“What were you arguing about on the way?” Jesus asks his disciples when he finally arrives at Peter’s house in Capernaum. “But the disciples were silent, because on the way they’d argued about which of them was the greatest.” And then Jesus says, “Whoever wants to be first must be last, and the servant of all.” And then to hammer home his point, Jesus lifts up a little child into his arms. Perhaps it was the little boy of St. Peter himself. “Whoever welcomes one such child welcomes me, and whoever welcomes me welcomes God.”
In other words, whoever’s not too self-important to change these diapers, whoever’s not too self-absorbed to bathe this child, whoever will dry these tears, whoever will dress this wounded knee, whoever will listen patiently to these dithering, meandering, pointless conversations and tiresome Knock-Knock jokes, whoever will teach this child the stories of the Bible or the rules of arithmetic, whoever will honor the powerless, respect the disrespected, lift up the weak, show patience to the clueless, and forgive the wayward, that is the one who has understood the point of human existence.
He took a child in his arms. Stephanie Hochschild and Jon Grand were here at Kenilworth Union on Wednesday to talk to a few of us. Stephanie and Jon run the Book Stall in Winnetka and they were here to tell us what good books to read next. They told us to read Rosemary by Kate Clifford Larson, so I did.
What an extraordinary book. Have you seen the reviews? It’s on the nonfiction bestseller list in this morning’s New York Times. Do you know who Rosemary is? Rosemary was the third child of Joe and Rose Kennedy. Her older brothers were Joe Kennedy, Jr., and Jack Kennedy.
As a young woman, Rosemary was 5’8″ tall, statuesque, and beautiful. When she entered a room, men would freeze. But when they went over to talk to her or to ask her to dance, everything would fall apart because all her life, Rosemary had the mind of a child. What’s the right way to talk about these things today? Her mind was differently abled. The only men to dance with Rosemary at parties were her brothers Joe and Jack. Sure, she was dancing with Joe and Jack Kennedy, but still, they were her brothers.
In those days, children like Rosemary were usually living in institutions, but Joe and Rose Kennedy had piles of money and raised Rosemary at home during her childhood and saw to it that she was educated in regular classrooms.
All through Rosemary’s childhood, her sister Eunice, three years younger than Rosemary, became her best friend. Eunice would spend hours swimming with Rosemary and playing tennis and running with her.
When she becomes a young woman, Rosemary eventually ends up in an institution, for reasons you will discover if you read this book, but her sister Eunice grows up and never forgets those times in the pool with Rosemary.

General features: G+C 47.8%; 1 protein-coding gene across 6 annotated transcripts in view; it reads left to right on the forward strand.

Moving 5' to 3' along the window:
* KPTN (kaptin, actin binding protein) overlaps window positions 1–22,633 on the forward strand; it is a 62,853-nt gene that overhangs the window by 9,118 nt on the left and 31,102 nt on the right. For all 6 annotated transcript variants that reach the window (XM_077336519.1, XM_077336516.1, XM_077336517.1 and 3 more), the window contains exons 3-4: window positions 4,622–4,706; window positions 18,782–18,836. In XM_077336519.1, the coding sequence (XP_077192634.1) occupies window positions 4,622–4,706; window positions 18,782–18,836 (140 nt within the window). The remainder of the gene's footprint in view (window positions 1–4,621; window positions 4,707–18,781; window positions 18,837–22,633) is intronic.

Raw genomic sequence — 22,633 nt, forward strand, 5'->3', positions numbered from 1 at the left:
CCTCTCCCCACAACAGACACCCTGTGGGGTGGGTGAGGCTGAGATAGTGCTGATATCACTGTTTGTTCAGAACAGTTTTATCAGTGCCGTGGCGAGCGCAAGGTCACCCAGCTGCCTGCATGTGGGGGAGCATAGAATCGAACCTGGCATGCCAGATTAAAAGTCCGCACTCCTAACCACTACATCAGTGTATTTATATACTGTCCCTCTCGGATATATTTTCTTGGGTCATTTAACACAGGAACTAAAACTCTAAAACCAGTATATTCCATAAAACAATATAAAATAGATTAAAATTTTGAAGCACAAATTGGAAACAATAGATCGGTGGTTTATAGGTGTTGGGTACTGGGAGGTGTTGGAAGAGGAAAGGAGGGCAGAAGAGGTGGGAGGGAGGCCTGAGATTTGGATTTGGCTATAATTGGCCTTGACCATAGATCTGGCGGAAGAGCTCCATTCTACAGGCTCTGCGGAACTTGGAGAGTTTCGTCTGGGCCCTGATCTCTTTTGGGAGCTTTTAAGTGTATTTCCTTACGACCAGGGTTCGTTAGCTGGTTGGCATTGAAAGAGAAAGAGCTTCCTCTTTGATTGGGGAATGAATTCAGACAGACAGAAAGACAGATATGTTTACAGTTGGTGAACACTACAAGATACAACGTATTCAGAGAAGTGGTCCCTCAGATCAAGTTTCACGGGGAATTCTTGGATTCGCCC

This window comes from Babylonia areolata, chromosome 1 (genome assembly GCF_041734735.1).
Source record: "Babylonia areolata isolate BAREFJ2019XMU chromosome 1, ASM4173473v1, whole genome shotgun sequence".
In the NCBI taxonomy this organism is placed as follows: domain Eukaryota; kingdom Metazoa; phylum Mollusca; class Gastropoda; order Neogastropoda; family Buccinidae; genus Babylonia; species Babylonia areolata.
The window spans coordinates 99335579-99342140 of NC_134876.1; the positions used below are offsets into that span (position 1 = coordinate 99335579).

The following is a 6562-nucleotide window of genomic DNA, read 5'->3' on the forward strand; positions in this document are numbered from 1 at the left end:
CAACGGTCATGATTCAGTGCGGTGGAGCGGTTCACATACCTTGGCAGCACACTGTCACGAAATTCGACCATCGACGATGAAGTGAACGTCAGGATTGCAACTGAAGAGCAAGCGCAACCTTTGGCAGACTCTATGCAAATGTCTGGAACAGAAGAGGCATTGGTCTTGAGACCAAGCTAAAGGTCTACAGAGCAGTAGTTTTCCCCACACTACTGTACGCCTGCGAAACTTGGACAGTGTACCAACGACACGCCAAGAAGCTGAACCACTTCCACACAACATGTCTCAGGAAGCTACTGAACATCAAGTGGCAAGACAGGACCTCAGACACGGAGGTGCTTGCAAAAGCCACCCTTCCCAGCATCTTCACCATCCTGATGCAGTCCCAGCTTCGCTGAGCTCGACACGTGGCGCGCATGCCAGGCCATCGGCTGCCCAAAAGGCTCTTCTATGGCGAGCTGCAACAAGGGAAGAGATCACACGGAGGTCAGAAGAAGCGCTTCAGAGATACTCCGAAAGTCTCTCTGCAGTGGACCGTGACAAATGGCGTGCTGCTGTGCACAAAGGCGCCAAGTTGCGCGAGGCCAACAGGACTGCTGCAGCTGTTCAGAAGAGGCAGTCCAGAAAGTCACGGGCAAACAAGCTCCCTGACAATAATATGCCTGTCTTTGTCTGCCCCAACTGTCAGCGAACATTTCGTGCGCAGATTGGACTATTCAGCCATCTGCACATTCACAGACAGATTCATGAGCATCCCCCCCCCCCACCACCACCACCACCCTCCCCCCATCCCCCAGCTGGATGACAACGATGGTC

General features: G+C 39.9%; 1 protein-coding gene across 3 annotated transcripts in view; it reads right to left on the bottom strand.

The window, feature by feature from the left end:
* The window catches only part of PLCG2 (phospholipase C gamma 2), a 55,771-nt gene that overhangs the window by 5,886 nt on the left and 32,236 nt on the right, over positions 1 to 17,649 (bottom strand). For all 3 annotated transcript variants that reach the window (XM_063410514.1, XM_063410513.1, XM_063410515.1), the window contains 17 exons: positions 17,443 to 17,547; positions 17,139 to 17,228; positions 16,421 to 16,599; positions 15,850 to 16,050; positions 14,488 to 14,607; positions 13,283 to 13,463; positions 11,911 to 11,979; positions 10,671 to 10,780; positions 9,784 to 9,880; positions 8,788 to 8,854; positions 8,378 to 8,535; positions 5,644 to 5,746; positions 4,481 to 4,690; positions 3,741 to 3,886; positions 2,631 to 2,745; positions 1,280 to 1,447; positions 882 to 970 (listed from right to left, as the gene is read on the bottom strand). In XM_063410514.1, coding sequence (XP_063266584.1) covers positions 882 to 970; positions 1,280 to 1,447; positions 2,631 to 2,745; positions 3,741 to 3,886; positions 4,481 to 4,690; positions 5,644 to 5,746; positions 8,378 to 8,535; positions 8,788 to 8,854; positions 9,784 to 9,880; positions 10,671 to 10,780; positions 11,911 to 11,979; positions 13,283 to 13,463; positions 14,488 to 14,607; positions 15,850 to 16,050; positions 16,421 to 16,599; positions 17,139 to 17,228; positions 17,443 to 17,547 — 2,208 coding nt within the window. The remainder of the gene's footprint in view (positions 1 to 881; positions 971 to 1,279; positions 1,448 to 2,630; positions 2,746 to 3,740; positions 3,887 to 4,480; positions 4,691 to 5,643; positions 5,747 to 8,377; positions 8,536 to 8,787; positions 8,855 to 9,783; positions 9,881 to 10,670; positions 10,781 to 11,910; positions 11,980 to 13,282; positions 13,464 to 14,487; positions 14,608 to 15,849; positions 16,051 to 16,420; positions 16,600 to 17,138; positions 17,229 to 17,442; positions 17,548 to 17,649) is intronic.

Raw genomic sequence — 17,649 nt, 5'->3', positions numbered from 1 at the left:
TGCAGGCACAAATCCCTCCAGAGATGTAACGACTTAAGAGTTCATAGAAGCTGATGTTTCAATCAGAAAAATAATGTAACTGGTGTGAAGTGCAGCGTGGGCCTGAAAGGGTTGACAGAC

Eunice becomes a tireless campaigner for the rights of mentally-challenged Americans. Perhaps her most spectacular achievement is the creation of the Special Olympics, games and prizes for the differently abled.
Do you know where the very first Special Olympics was held? You probably knew this, but I didn’t know this. The first Special Olympics was held at Soldier Field in July, 1968. This was just weeks after Eunice’s brother Bobby was assassinated in Los Angeles while campaigning for the Presidency. One thousand athletes from the United States and Canada, about 100 spectators, at Soldier Field with, at the time, 80,000 seats. Today, four million athletes from 200 countries compete.
Eunice Kennedy’s brothers were Jack, Bobby, and Teddy, one U.S. President, two U.S. Senators, and an Attorney General of the United States. Eunice’s husband was the vice-presidential candidate for the Democrats in 1972. Arnold Schwarzenegger was her son-in-law.
When Eunice died in 2009, her obituary read, “When the full judgement of the Kennedy legacy is made, the changes wrought by Eunice Kennedy Shriver may well be seen as the most consequential.”
I raised an eyebrow. Eunice’s older brother John was a war hero; he saved his shipmates on PT-109, faced down the Russians in the Cuban Missile Crisis, created the Peace Corps, and got us started on our journey to the moon.
After Lyndon Johnson and Martin Luther King, Bobby Kennedy may be the most important figure in the Civil Rights movement of the 1960’s. Teddy Kennedy labored tirelessly for health care reform.
But it’s possible that The Greatest Kennedy was Eunice Kennedy Shriver. She was awarded the Legion of Honor. She is a Dame of the Papal Order of St. Gregory. In 1984, President Reagan granted her the Presidential Medal of Freedom, the nation’s highest civilian honor.
And one more award—my favorite: she was made a member of the Order of the Smile of the Polish Children. What a wonderful organization: The Order of the Smile of the Polish Children. Other winners are John Paul II, Mother Theresa, Steven Spielberg, Oprah Winfrey, and Nelson Mandela.
So here’s the Kennedy Family Legacy. Jack: War hero, Leader of the Free World, Creator of the Peace Corps. Bobby: Civil Rights Champion. Teddy: Senator. Sargent: Almost Vice-President. Arnold: Governor of California.
Of all the achievements won by the Kennedy family and their in-laws, the most endearing and enduring may be the Order of the Smile of the Polish Children. “When the full judgement of the Kennedy legacy is made,” said the obituary, “the changes wrought by Eunice Shriver may well be seen as the most consequential.”
So go ahead and try to be a war hero; that’s a good thing to be. Go ahead and become Leader of the Free World; that’s a good thing to be. Go ahead and fight for civil rights or universal health care; those are great things to do. But if you want to live life as Jesus meant for it to be lived, organize hundred-yard dashes and 50-yard freestyles for children like Rosemary.
He took a child in his arms, and said, “Whoever welcomes a little child…”
Roger Angell, “Comment: So Long, Joe,” in “The Talk of the Town,” The New Yorker, November 5, 2007, p. 34.
Quoted by Jay Winik, April, 1865: The Month That Saved America (New York: Harper Collins, 2001), pp. 196-197.
Kate Clifford Larson, Rosemary: The Hidden Kennedy Daughter (New York: Houghton Mifflin Harcourt, 2015).
Carla Baranauckas, “Eunice Kennedy Shriver, Influential Founder of Special Olympics, Dies at 88,” quoting the cover story of U.S. News and World Report on November 15, 1993, in The New York Times, August 12, 2009.